For business owners and professionals with kids, days often involve a careful juggling act of work and childcare.
Business calls,emails, meetings and work can be regularly interspersed with school runs, emergency trips to the doctor, sport, in addition to quality time with the family.
It is demanded of business owners that they are masters in organisation, and that demand rises significantly when children are brought into the equation.
Indeed, an OMD survey of entrepreneurs found that some 44 per-cent of business owners felt that running their own company and raising a family was hard. Many do manage to be successful at both, although they sometimes wonder quite how they did it.
So, how do those involved in fast-growing businesses manage to set the pace while also raising a family?
Thankfully, Accounts and Legal’s Managing Director, Chris Conway, and Business Strategy & Planning Specialist, Louis Lines, are doing just that. They took time out of their busy schedules to share their experiences and offer up advice to others in their position.
The big cliche surrounding parenthood is the tiredness that accompanies it. However, as Chris explains, the tiredness is often borne out of poor time management and is not an inevitability of parenthood. It’s apparent that balance is key.
“You need to be efficient,” he says. “With demands at home as great as those at work you need to work hard to strike the right balance; if one suffers, they both suffer.”
“In the early days of Accounts and Legal, I did some crazy hours. No all-nighters, but some close enough!
“I tend to focus better in the office than at home, the downside is there is a point when the trains stop running and you have to leave,” he added.
With that being said, one of the biggest factors that impact time and balance, particularly in London and other cities, is the length of one’s commute. But how does that affect Chris’ efforts at home and in the office?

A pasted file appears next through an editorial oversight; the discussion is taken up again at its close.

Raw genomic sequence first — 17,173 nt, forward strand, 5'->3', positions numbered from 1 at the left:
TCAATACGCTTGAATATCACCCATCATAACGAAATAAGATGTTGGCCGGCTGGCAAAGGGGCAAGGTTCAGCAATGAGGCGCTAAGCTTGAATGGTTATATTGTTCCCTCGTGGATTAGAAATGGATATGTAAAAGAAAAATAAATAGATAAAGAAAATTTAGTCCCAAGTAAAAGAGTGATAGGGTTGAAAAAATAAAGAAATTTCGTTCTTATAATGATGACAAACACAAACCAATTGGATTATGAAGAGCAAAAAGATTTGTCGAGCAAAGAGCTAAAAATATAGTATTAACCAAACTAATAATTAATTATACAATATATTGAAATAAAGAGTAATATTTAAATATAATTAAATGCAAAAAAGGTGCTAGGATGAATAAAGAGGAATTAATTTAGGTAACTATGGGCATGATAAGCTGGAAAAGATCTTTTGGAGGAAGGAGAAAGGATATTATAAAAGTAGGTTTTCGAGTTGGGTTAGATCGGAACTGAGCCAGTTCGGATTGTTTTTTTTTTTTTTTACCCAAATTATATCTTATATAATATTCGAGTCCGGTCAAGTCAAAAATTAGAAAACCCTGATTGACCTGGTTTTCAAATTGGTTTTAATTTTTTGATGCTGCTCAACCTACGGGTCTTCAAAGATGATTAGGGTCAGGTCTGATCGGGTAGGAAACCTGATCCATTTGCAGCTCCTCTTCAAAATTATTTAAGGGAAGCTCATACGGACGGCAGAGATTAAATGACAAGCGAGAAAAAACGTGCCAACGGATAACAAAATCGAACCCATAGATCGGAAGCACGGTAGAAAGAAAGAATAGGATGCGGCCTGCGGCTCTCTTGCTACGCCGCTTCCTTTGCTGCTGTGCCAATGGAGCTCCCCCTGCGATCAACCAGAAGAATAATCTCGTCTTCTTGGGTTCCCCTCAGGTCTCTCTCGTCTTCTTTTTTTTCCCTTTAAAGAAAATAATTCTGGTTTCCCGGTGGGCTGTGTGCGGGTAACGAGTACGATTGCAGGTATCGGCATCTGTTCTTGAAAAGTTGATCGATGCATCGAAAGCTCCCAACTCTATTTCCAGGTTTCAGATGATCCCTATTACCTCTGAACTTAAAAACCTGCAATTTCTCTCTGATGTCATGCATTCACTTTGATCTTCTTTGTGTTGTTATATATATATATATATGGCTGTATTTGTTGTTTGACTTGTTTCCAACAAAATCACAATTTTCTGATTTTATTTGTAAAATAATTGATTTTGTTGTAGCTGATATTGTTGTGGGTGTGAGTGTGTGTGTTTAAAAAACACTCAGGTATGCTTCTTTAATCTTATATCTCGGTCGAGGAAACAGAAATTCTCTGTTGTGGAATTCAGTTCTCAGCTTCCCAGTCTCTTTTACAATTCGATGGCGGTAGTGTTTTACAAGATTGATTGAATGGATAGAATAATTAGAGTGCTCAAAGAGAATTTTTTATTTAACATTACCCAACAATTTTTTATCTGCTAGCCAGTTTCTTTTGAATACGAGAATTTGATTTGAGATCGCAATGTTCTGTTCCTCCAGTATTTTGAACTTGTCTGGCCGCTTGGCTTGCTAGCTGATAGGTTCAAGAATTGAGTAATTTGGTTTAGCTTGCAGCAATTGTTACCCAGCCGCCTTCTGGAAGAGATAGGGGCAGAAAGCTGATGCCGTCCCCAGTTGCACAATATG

“Commuting is something you get used to. I use the commute in the morning to get a jump on the day, whereas in the evening I get half an hour of downtime before it starts again when I get home,” he says.
Both Chris and Louis agree that their commitment to work and their achievements are, in part, attributable to their other halves and without them, it seems, balancing parenthood with business would be nigh-on impossible.
“My partner has been fantastic,” says Louis. “She’s incredibly chilled out, flexible and a really good mother. In fact, I don’t think I’d be doing half as good a job if I was staying at home with the baby!” he added.
“She has been vital. We already had a young family when I moved to Accounts and Legal, so we knew it was going to be tough. But she's been very flexible in giving me the space to do what the business needs,” said Chris.
“Business is not always on the table, but she has been on the receiving end of a few rants about various things over the years! I think it helps her understand what I do if she hears about the wins and loses during the day,” he added.
Louis’ new family life has had a unique start, originally living on a boat while he spent the weekends building their new family home. Overall, though, the experience is one which put his family in touch with life and has ultimately helped him to switch off from work outside the office and focus more on life at home.
“The boat was a simple life in that you could pull up by the bank and light a fire or sit out on the back of the boat and watch a squirrel or the ducks. It was more like life and not at all like the city,” said Louis.
“The boat was small though, and when you have two adults and a baby on board how you manage the space is something you need to think about.
“In addition to that, there’s maintenance and the fact that when I got back from work there was usually always something to do - whether it’s fixing something on the boat or going out in the dead winter to find and chop wood for the boat’s fire. I didn’t have time to think of work because life took over,” he added.
Despite leading a rapidly growing accountants in London, Chris tries to maintain the same structure as Louis, whereby his time out of the office is spent on family and life, rather than work.
“I tend to focus better in the office than at home so I get as much into my days as possible, but in reality there comes a point when the trains stop running and you realise it’s time to go home.
“That's a good thing! I strongly believe you should keep some time sacred, so I rarely do more than check emails on Saturday and Sunday. I can't think of the last time I turned the laptop on at the weekend,” he said.